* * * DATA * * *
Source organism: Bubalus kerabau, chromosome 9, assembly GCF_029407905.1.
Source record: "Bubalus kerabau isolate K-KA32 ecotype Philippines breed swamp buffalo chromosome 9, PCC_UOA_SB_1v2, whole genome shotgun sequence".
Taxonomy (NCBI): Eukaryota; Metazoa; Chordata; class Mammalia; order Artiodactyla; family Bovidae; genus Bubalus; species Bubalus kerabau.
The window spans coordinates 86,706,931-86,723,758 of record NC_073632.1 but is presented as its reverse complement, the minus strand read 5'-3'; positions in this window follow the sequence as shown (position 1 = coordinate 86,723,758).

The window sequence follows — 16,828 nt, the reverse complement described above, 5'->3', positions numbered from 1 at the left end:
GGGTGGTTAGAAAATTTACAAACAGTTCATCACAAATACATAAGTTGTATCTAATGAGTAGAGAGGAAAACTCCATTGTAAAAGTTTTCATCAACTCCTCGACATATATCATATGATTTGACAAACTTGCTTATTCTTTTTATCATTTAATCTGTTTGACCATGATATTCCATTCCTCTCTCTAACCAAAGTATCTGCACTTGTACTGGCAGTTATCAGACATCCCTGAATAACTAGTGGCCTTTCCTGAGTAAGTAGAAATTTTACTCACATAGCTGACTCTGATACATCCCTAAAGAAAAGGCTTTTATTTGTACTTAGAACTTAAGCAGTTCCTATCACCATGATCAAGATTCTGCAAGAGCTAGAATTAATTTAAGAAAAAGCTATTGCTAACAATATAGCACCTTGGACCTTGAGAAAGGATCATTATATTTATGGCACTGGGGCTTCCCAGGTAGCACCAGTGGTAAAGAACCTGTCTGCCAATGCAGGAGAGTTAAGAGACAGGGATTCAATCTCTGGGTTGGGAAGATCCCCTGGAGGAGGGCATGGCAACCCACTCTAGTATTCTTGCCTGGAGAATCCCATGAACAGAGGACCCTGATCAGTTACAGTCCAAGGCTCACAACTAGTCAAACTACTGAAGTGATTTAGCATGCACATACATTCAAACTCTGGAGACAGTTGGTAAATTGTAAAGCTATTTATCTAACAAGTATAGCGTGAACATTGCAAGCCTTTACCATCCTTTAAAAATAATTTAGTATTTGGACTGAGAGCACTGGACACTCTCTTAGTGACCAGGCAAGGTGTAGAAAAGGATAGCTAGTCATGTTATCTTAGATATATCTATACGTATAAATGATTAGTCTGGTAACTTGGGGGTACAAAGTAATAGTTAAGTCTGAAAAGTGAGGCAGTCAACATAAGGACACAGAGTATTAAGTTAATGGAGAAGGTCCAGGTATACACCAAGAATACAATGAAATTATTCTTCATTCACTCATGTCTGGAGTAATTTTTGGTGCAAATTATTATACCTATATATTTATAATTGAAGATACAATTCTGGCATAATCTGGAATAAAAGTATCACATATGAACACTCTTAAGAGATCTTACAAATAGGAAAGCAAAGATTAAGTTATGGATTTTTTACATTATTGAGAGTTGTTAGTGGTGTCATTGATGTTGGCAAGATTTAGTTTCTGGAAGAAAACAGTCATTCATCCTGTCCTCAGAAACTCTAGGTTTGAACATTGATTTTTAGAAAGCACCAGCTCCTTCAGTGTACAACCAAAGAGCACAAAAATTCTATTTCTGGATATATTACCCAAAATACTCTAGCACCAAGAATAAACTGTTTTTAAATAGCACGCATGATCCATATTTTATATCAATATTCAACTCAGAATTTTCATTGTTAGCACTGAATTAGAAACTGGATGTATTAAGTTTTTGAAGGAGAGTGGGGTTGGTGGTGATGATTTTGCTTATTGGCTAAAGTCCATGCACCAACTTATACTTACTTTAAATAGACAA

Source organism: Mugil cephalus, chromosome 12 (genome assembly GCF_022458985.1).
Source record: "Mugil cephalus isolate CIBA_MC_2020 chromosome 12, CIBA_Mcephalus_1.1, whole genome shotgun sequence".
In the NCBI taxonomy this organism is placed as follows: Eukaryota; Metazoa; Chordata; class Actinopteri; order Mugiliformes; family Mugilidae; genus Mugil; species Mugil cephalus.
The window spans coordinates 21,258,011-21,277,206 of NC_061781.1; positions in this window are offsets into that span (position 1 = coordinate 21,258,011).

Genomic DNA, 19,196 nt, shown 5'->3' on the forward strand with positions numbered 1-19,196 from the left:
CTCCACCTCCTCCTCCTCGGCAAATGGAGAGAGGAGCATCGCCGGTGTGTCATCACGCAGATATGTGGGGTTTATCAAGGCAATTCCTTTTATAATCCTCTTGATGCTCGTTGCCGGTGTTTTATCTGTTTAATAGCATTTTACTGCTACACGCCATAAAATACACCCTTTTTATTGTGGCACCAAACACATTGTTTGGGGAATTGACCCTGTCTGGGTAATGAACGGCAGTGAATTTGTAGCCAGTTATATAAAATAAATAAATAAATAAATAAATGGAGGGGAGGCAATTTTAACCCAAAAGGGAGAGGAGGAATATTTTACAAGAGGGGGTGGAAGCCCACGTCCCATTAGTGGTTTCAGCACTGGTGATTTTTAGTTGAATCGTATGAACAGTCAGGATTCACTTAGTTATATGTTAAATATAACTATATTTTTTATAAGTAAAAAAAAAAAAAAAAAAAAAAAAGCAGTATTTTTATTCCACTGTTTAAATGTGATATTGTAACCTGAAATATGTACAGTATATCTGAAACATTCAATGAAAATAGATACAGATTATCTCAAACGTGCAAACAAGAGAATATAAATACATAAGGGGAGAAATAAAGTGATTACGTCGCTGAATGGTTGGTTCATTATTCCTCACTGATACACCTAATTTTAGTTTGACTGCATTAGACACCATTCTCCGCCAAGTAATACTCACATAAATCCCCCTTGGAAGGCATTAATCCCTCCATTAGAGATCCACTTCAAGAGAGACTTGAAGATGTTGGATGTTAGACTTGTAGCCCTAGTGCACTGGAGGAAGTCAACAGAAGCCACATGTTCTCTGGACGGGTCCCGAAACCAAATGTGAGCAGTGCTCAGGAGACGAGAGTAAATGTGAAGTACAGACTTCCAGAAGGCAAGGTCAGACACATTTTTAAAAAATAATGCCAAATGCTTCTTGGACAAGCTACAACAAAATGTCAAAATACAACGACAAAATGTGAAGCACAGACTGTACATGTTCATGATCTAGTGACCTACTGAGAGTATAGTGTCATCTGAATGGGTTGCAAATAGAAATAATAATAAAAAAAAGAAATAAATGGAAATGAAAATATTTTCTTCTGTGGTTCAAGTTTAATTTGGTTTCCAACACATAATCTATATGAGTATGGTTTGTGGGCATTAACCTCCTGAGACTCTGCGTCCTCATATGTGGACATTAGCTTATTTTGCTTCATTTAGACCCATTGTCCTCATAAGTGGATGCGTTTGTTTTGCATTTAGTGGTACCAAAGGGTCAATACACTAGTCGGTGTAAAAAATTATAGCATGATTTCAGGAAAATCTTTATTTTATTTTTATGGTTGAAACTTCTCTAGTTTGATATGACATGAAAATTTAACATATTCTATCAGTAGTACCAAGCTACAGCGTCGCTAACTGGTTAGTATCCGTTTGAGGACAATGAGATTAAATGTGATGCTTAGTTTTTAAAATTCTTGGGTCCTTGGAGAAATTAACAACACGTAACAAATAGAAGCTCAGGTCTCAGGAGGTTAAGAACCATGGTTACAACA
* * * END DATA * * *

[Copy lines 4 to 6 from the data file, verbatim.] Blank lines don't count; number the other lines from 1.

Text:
The window spans coordinates 86,706,931-86,723,758 of record NC_073632.1 but is presented as its reverse complement, the minus strand read 5'-3'; positions in this window follow the sequence as shown (position 1 = coordinate 86,723,758).

The window sequence follows — 16,828 nt, the reverse complement described above, 5'->3', positions numbered from 1 at the left end:
GGGTGGTTAGAAAATTTACAAACAGTTCATCACAAATACATAAGTTGTATCTAATGAGTAGAGAGGAAAACTCCATTGTAAAAGTTTTCATCAACTCCTCGACATATATCATATGATTTGACAAACTTGCTTATTCTTTTTATCATTTAATCTGTTTGACCATGATATTCCATTCCTCTCTCTAACCAAAGTATCTGCACTTGTACTGGCAGTTATCAGACATCCCTGAATAACTAGTGGCCTTTCCTGAGTAAGTAGAAATTTTACTCACATAGCTGACTCTGATACATCCCTAAAGAAAAGGCTTTTATTTGTACTTAGAACTTAAGCAGTTCCTATCACCATGATCAAGATTCTGCAAGAGCTAGAATTAATTTAAGAAAAAGCTATTGCTAACAATATAGCACCTTGGACCTTGAGAAAGGATCATTATATTTATGGCACTGGGGCTTCCCAGGTAGCACCAGTGGTAAAGAACCTGTCTGCCAATGCAGGAGAGTTAAGAGACAGGGATTCAATCTCTGGGTTGGGAAGATCCCCTGGAGGAGGGCATGGCAACCCACTCTAGTATTCTTGCCTGGAGAATCCCATGAACAGAGGACCCTGATCAGTTACAGTCCAAGGCTCACAACTAGTCAAACTACTGAAGTGATTTAGCATGCACATACATTCAAACTCTGGAGACAGTTGGTAAATTGTAAAGCTATTTATCTAACAAGTATAGCGTGAACATTGCAAGCCTTTACCATCCTTTAAAAATAATTTAGTATTTGGACTGAGAGCACTGGACACTCTCTTAGTGACCAGGCAAGGTGTAGAAAAGGATAGCTAGTCATGTTATCTTAGATATATCTATACGTATAAATGATTAGTCTGGTAACTTGGGGGTACAAAGTAATAGTTAAGTCTGAAAAGTGAGGCAGTCAACATAAGGACACAGAGTATTAAGTTAATGGAGAAGGTCCAGGTATACACCAAGAATACAATGAAATTATTCTTCATTCACTCATGTCTGGAGTAATTTTTGGTGCAAATTATTATACCTATATATTTATAATTGAAGATACAATTCTGGCATAATCTGGAATAAAAGTATCACATATGAACACTCTTAAGAGATCTTACAAATAGGAAAGCAAAGATTAAGTTATGGATTTTTTACATTATTGAGAGTTGTTAGTGGTGTCATTGATGTTGGCAAGATTTAGTTTCTGGAAGAAAACAGTCATTCATCCTGTCCTCAGAAACTCTAGGTTTGAACATTGATTTTTAGAAAGCACCAGCTCCTTCAGTGTACAACCAAAGAGCACAAAAATTCTATTTCTGGATATATTACCCAAAATACTCTAGCACCAAGAATAAACTGTTTTTAAATAGCACGCATGATCCATATTTTATATCAATATTCAACTCAGAATTTTCATTGTTAGCACTGAATTAGAAACTGGATGTATTAAGTTTTTGAAGGAGAGTGGGGTTGGTGGTGATGATTTTGCTTATTGGCTAAAGTCCATGCACCAACTTATACTTACTTTAAATAGACAA